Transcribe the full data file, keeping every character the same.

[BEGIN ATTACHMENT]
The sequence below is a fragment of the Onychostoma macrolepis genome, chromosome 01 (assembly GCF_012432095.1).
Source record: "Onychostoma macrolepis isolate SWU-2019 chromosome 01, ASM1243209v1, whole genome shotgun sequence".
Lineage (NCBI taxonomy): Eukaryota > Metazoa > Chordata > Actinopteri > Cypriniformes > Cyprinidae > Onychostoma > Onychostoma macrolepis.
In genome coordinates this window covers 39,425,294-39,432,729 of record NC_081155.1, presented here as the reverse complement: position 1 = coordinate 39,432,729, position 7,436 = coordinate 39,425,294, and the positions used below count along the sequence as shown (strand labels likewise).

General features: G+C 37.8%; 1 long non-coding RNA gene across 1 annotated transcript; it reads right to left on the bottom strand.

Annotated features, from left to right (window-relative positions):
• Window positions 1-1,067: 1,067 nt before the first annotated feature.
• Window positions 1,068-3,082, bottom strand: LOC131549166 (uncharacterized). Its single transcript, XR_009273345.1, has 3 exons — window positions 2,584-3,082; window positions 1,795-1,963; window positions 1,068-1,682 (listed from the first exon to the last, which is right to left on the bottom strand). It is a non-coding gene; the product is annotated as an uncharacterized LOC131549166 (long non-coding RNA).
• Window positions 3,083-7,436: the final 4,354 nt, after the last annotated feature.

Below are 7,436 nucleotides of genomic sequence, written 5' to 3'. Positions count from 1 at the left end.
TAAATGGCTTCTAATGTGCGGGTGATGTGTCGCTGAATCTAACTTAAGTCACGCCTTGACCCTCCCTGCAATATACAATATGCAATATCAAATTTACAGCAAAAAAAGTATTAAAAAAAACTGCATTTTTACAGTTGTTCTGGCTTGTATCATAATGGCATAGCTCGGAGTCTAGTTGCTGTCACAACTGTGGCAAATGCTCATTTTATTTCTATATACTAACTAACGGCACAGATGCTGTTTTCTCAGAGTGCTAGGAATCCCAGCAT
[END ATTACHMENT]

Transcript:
The sequence below is a fragment of the Onychostoma macrolepis genome, chromosome 01 (assembly GCF_012432095.1).
Source record: "Onychostoma macrolepis isolate SWU-2019 chromosome 01, ASM1243209v1, whole genome shotgun sequence".
Lineage (NCBI taxonomy): Eukaryota > Metazoa > Chordata > Actinopteri > Cypriniformes > Cyprinidae > Onychostoma > Onychostoma macrolepis.
In genome coordinates this window covers 39,425,294-39,432,729 of record NC_081155.1, presented here as the reverse complement: position 1 = coordinate 39,432,729, position 7,436 = coordinate 39,425,294, and the positions used below count along the sequence as shown (strand labels likewise).

General features: G+C 37.8%; 1 long non-coding RNA gene across 1 annotated transcript; it reads right to left on the bottom strand.

Annotated features, from left to right (window-relative positions):
• Window positions 1-1,067: 1,067 nt before the first annotated feature.
• Window positions 1,068-3,082, bottom strand: LOC131549166 (uncharacterized). Its single transcript, XR_009273345.1, has 3 exons — window positions 2,584-3,082; window positions 1,795-1,963; window positions 1,068-1,682 (listed from the first exon to the last, which is right to left on the bottom strand). It is a non-coding gene; the product is annotated as an uncharacterized LOC131549166 (long non-coding RNA).
• Window positions 3,083-7,436: the final 4,354 nt, after the last annotated feature.

Below are 7,436 nucleotides of genomic sequence, written 5' to 3'. Positions count from 1 at the left end.
TAAATGGCTTCTAATGTGCGGGTGATGTGTCGCTGAATCTAACTTAAGTCACGCCTTGACCCTCCCTGCAATATACAATATGCAATATCAAATTTACAGCAAAAAAAGTATTAAAAAAAACTGCATTTTTACAGTTGTTCTGGCTTGTATCATAATGGCATAGCTCGGAGTCTAGTTGCTGTCACAACTGTGGCAAATGCTCATTTTATTTCTATATACTAACTAACGGCACAGATGCTGTTTTCTCAGAGTGCTAGGAATCCCAGCAT